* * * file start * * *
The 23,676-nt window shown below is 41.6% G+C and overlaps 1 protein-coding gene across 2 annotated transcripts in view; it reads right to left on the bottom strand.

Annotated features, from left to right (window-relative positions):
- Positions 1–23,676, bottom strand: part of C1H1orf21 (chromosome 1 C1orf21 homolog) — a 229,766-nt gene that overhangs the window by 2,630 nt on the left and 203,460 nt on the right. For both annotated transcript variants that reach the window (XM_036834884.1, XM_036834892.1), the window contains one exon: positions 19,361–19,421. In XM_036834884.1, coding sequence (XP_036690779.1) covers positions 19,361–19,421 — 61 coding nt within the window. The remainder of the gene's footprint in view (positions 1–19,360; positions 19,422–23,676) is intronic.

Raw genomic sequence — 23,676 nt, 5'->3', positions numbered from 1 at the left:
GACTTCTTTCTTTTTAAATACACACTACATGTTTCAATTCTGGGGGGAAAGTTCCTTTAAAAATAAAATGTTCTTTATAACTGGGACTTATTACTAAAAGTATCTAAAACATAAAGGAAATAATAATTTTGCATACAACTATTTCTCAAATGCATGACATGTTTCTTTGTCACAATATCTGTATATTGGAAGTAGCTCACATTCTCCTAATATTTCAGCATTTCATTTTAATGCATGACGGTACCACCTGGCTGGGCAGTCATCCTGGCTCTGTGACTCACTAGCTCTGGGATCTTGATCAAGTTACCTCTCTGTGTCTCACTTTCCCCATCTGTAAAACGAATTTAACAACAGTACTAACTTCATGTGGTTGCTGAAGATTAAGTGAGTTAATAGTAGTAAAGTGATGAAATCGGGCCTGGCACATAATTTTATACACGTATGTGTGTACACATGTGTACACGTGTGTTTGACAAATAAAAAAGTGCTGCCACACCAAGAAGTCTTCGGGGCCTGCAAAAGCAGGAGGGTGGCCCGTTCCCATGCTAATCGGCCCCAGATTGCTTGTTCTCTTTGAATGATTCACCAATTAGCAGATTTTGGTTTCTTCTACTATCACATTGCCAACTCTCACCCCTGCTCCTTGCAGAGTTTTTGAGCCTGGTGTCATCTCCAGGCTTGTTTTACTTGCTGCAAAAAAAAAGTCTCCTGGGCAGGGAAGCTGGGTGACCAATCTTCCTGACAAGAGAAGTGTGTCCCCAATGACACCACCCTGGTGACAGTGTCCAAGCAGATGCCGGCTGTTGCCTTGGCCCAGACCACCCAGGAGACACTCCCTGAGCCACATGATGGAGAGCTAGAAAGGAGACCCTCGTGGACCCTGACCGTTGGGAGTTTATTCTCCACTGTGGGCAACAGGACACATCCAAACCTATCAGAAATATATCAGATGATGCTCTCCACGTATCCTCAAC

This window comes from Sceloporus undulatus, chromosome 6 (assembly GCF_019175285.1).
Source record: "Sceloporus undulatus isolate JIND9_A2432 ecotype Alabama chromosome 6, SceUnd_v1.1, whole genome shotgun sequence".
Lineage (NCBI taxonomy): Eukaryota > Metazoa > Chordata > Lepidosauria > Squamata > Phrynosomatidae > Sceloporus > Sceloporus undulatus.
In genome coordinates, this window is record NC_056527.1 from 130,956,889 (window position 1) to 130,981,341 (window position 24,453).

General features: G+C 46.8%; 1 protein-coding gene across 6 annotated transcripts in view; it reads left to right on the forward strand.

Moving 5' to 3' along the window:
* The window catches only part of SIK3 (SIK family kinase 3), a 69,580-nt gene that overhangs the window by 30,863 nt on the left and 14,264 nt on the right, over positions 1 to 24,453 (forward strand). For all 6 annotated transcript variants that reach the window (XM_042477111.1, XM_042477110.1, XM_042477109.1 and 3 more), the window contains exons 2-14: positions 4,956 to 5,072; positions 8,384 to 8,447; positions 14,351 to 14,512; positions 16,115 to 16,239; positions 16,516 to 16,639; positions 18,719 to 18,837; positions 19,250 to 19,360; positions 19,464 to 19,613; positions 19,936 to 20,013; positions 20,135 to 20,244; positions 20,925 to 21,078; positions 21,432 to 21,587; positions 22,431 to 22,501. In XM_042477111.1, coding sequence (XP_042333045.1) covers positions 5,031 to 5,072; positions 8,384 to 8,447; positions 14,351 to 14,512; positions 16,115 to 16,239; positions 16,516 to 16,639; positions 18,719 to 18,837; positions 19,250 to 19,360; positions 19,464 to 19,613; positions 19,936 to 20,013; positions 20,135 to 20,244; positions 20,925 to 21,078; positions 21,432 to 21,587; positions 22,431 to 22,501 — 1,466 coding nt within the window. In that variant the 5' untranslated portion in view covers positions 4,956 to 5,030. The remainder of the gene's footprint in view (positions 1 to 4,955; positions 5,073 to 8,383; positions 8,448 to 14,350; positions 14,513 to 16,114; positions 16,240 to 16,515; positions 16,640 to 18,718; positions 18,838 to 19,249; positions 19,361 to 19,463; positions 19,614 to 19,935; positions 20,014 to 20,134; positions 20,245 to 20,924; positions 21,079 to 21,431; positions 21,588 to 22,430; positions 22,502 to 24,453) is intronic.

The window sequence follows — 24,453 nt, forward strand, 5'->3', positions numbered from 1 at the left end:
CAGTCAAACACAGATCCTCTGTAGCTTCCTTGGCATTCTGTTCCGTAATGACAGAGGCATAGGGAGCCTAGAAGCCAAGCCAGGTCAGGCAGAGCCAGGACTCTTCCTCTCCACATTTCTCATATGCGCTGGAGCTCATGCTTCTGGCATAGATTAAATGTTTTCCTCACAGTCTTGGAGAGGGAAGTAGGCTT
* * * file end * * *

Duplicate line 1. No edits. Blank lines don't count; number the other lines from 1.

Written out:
The 23,676-nt window shown below is 41.6% G+C and overlaps 1 protein-coding gene across 2 annotated transcripts in view; it reads right to left on the bottom strand.